President Schweder, communicating that he and Mr. Perrucci have had discussions ongoing for the last several years, said one of the biggest concerns he has had is that almost all developers within the City for the last eight years have at best been non-Union, and any number of them anti-Union. President Schweder expressed what he would like to have stated again, because it is significant to him, is that there will be a project labor agreement and all the work that is done and the construction that will be done is going to be done by Union companies and Union workers.
Mr. Perrucci said “we guarantee it and we’re prepared to have it in this letter in writing…”, and added that Bill Newhart, head of the labor council, requested that there be an agreement in writing.
President Schweder pointed out another item he has discussed in great detail is that regarding the design of the casino the significance of historic preservation is understood. In addition, President Schweder recounted he has discussed with Mr. Perrucci the significance of the Historic Officer of the City of Bethlehem and the belief that if the project is going to go forward that she must play a role as the project moves forward. President Schweder said he is asking if that is also a commitment.
Mr. Perrucci replied “yes, we’ve reviewed that, and again we are preparing for that.”
Mr. Donchez said he is pleased to see there are some points that have been addressed. Going back five or six weeks ago, Mr. Donchez recalled he stated publicly at town meetings that he believed Mr. Perrucci and his partners from the Sands need to address certain concerns and issues that he, Members of Council, and members of the community presented over the last year. Mr. Donchez confirmed he is fully aware that there cannot be contract zoning, and is fully aware that a developer’s agreement would come hypothetically down the road if this were to be approved and the applicants would get the license and send in official plans to the City, then the City would hold the developers to what is called the developer’s agreement. Mr. Donchez continued on to say “so everything that has been presented in this document, what I try to call a document of good faith, because I felt very strongly that even though we don’t have a developer’s agreement, even though we can’t have contract zoning because it’s unconstitutional, you needed to go past the line as far as I was concerned as a Member of Council to present a comfort zone for myself and calling this a document of good faith which is basically what we have here. But, again, this is a document that’s not binding and I think that’s a very important point.”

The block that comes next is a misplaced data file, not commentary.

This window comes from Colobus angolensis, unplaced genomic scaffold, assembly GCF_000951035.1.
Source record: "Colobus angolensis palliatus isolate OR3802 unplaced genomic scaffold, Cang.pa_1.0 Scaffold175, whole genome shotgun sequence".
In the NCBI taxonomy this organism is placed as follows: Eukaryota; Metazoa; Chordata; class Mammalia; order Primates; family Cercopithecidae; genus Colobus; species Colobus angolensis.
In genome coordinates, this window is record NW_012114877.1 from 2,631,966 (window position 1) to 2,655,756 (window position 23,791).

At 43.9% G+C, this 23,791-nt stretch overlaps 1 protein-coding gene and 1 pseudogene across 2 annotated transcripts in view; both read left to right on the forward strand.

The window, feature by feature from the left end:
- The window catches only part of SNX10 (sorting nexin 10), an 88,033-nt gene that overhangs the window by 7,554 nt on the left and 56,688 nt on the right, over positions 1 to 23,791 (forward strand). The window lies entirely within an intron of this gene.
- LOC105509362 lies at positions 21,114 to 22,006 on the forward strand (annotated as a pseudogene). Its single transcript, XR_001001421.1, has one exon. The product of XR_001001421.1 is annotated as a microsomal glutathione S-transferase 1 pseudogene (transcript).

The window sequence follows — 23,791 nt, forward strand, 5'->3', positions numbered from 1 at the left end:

Mr. Donchez asked when does Mr. Perrucci foresee the State granting a license.
Mr. Perrucci replied “we’re led to believe that we will be filing the application itself in November so…literally it [will] take weeks to fill that out, [and] the impact statement. And, we’ve been told that thereafter we can expect, if we’re fortunate enough to get it, a May-June tentative approval. So, we’re looking at May or June 2006…”.
Mr. Donchez inquired, if the gaming license were to be issued, is the license issued for one year, three years, subject to review, and subject to renewal.
Mr. Perrucci responded “they have talked about a temporary license, but it is always subject to review and renewal by them. It’s a one year license.”
Mr. Donchez asked has there ever been a casino in New Jersey or Nevada where the license has been revoked.
Mr. Krauss said he believes that the license of the Atlantis in Atlantic City was revoked when they went into Chapter 11 and went out of business, and believes it has happened in Las Vegas, as well. Mr. Krauss added that the Casino Control Commission also denied a license in 1984 to Hilton Hotels because it was determined that Hilton Hotels had an unsavory relationship with an attorney from Chicago.